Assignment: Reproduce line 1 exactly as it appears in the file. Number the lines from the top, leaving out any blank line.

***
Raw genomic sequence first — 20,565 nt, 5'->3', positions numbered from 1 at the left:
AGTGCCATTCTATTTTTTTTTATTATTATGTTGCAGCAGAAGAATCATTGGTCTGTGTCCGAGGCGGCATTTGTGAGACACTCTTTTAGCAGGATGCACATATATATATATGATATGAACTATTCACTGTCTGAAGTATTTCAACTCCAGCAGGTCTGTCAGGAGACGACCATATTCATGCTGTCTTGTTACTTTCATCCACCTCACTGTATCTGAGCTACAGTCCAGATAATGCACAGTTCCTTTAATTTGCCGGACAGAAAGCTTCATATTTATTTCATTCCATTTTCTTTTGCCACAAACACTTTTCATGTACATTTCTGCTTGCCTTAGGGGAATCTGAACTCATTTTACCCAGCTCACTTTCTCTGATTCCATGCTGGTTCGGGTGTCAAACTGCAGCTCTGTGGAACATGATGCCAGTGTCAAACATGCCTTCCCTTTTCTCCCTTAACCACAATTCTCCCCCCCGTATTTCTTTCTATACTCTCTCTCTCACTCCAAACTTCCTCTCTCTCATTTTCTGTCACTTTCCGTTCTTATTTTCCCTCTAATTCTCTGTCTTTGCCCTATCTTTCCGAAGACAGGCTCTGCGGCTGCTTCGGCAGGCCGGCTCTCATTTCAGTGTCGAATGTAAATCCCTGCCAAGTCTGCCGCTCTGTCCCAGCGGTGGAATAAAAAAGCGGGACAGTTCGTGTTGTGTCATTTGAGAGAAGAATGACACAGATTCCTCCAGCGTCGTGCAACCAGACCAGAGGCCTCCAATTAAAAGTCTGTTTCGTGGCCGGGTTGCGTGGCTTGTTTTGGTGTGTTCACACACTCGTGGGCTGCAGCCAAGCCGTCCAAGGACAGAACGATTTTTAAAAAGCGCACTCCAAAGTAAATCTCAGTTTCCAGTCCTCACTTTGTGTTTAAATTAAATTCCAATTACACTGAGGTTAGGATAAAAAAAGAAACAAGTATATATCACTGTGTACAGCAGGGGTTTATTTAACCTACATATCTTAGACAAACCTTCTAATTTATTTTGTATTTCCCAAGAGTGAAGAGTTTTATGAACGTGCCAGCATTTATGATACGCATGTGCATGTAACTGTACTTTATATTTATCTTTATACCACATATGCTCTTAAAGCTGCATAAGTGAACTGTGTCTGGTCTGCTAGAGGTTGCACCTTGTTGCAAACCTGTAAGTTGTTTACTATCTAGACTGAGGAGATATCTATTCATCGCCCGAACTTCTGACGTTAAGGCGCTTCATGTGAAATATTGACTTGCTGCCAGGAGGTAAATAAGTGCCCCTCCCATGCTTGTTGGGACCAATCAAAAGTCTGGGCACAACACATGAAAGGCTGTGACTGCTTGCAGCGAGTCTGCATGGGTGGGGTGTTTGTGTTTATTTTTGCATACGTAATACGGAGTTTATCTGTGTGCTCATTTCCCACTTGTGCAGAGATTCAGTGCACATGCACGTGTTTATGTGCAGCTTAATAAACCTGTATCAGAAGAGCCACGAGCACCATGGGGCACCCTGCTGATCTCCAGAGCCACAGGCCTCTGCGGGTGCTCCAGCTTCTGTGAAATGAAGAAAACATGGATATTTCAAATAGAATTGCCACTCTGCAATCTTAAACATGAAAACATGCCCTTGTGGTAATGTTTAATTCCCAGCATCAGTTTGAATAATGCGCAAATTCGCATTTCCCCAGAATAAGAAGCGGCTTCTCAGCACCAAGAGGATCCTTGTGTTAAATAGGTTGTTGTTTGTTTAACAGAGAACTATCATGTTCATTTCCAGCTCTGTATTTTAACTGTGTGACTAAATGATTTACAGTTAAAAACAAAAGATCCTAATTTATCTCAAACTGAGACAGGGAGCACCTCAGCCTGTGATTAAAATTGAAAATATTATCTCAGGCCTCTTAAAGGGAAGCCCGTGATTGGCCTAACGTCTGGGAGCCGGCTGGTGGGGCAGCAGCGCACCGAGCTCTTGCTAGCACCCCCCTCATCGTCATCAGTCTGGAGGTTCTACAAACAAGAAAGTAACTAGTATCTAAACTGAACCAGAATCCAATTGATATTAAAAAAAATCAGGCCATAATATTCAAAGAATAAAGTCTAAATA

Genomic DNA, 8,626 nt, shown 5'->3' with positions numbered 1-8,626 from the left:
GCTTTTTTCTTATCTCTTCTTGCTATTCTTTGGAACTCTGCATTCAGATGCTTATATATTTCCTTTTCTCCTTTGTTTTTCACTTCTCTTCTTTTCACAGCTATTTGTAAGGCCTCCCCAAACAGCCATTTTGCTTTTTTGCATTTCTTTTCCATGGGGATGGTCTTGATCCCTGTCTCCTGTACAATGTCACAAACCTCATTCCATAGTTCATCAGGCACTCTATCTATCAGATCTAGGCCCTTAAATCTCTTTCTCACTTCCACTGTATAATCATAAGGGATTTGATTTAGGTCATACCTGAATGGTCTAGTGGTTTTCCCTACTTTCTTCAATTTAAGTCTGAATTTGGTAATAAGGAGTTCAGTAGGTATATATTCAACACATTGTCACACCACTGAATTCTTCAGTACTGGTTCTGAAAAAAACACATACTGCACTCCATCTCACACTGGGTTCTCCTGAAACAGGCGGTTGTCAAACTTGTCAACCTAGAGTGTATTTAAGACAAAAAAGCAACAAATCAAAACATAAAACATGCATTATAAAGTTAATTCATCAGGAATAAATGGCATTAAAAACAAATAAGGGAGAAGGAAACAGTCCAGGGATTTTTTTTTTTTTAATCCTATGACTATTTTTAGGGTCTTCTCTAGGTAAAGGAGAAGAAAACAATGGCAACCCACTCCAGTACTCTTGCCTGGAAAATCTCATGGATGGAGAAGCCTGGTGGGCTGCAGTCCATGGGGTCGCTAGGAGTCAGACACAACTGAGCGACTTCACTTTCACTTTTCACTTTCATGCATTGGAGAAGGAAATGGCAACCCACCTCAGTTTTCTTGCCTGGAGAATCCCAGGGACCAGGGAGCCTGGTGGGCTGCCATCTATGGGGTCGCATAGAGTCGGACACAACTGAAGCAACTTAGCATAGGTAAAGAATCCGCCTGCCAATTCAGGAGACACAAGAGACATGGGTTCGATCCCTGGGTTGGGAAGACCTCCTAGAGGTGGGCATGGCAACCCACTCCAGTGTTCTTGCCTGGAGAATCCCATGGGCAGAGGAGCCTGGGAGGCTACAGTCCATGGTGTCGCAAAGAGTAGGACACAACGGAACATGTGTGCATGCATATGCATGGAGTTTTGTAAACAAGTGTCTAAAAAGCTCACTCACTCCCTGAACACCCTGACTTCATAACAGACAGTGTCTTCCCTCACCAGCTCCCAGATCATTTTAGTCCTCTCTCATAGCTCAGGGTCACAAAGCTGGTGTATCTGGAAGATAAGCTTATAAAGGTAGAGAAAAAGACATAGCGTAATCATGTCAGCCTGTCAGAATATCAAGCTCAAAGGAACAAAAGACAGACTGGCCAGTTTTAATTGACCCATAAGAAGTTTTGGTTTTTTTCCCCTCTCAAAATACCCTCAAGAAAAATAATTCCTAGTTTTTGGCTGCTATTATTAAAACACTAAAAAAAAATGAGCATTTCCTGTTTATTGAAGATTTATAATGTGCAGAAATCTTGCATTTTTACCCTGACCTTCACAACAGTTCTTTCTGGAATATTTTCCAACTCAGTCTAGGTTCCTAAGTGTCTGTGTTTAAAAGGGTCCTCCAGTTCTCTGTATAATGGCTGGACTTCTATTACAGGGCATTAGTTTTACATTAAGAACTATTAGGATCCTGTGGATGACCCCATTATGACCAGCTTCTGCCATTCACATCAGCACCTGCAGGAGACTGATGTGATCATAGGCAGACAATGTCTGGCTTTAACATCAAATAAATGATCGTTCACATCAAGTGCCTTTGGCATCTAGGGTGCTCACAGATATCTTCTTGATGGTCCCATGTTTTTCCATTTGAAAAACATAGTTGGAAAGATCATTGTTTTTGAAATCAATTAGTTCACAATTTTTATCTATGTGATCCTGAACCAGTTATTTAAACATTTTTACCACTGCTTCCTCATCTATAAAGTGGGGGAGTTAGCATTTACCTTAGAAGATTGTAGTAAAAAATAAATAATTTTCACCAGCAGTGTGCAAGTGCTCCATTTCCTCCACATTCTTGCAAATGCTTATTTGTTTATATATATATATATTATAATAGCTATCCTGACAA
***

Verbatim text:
Raw genomic sequence first — 20,565 nt, 5'->3', positions numbered from 1 at the left: